• Jauhiainen, Maria (Helsingin yliopisto, 2022)
    Tiivistelmä – Referat – Abstract Adjustment to a traumatic brain injury is a major life event involving new self-experiences. Drawing upon a phenomenological perspective, this thesis explores one woman’s understanding of herself and her life with a moderate traumatic brain injury. Adjustment is portrayed broadly, involving new experiences of one’s body, oneself, and society. Interpretative phenomenological analysis serves as the method for this thesis. In contrast to previous findings, the results show that the experience of change in social identities does not always lead to an experience of a temporal division or loss of the self. The results provide an understanding of the self as existing on two levels; an interplay with transient social identities and a more profound sense of being. The results highlight the idea of social identities as connected to hegemonic understandings of the able body and an unconscious dependency on a high-functioning body and mind. Regarding clinical implications, the results imply that verbal sense-making of the trauma can enhance the patient’s understanding of neurological deficit: the injury is experienced as more real as it is verbally placed in a socially shared reality. Moreover, during the initial state of the injury, the person’s understanding of their condition can be multiple, inaccurate and contradictory. Hence, this thesis strengthens the importance of improving the patient’s early access to a diagnosis and healthcare. A person’s experience of the healthcare process can have a major impact on how they experience their illness. Shortcomings in the patient information system and a lack of information during the rehabilitation re-evaluations can cause the patient to experience uncertainty over their health, eliciting emotions of loneliness and mistrust towards the healthcare, hampering the adjustment process. Motivation to adjust can manifest as an interaction between having a positive outlook on life, the experience of having a limited choice, and an embodied understanding of being alone with the illness. Lastly, the results point out that the realization of a traumatic brain injury is a recurrent process of thought. The process is crucial in terms of adjustment since it enables the person to create a meaningful presence in times of adversity.
  • Sortheix, Florencia (Helsingin yliopisto, 2014)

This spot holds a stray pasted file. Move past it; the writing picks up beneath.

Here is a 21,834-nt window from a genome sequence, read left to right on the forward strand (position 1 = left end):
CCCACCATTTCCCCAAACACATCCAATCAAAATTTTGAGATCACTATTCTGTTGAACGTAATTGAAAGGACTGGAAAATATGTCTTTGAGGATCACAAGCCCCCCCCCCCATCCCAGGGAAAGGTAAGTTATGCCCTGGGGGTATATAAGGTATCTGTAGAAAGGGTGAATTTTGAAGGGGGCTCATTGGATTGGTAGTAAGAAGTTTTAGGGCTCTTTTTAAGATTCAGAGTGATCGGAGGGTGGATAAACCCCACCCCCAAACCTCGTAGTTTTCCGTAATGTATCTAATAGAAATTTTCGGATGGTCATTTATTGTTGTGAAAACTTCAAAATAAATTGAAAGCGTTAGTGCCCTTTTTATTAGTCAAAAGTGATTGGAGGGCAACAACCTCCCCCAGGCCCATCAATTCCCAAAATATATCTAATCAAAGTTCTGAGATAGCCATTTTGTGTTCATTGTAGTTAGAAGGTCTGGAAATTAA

The purpose of this dissertation was to analyze the relationships between personal values and well-being, paying special attention to the contexts in which these associations emerge. This study addresses an ongoing controversy in current research between two competing hypotheses: a direct or healthy values perspective and the value-environment congruence perspective, the latter of which will be further developed in this dissertation. The theoretical background of the study is derived from Schwartz's value theory (1992, 2006), value-environment congruence models of well-being (Sagiv & Schwartz, 2000; Diener, Oishi, & Lucas, 2003; Diener & Diener, 1995), self-determination theory (Deci & Ryan, 1985), as well as research on subjective and work well-being (Diener, 1984; Bakker, Schaufeli, Leiter, & Taris, 2008). This study used a variety of samples: large population samples from 25 European countries (N~40.000, European Social Survey, ESS, 2006), two representative samples of working age adults from a Finnish rural community in 1993 and 2007 (N = 373), university students from Argentina, Bulgaria and Finland (N = 627), as well as a representative sample of young adults from a longitudinal data set from the Finnish Educational Transitions (FinEdu) research project (N = 571). First, the current study tested the relationships between values and the cognitive aspect of SWB specifically life satisfaction (LS) across European countries, and found that the level of socio-economic development of a country moderated the relationships between values and life satisfaction. Interestingly, some associations were contradictory: achievement values were positively and universalism values were negatively associated to life satisfaction in low socio-economically developed countries, and the reverse associations were found in highly developed nations. In less developed countries, which in the ESS are mostly Eastern European, openness to change values (positive) and conservation values (negative) were more strongly related to LS than in higher developed nations. This study also showed some universal positive motivations for well-being: valuing benevolence and hedonism, but not security or power was related to higher SWB in general population across countries. Second, person-group value congruence understood as the similarity between individual and average group values related to higher subjective well-being among university students and fewer psychological stress symptoms among community members. Value congruence, but not individuals scores on value priorities, predicted increased SWB in student samples. In the community sample, conservation values related to fewer psychological symptoms in times of economic crisis, but not in times of economic prosperity. Finally, this study examined long-term predictors of well-being at work (engagement) and proposed a conceptualization of career values based on self-determination theory s ideas of autonomous versus controlled sources of motivation. Results showed that intrinsically rewarding career values were positively related to subsequent engagement, but extrinsically motivated career values were unrelated. According to the findings, perceived person-organization value congruence was the strongest predictor of work engagement. In sum, this study shows that the relationship between values and well-being is dependent on the broader social context that individuals inhabit. In particular, the relationship between individuals values and well-being is influenced by country level characteristics, by the social groups to which they belong, as well as by organizational and developmental situations.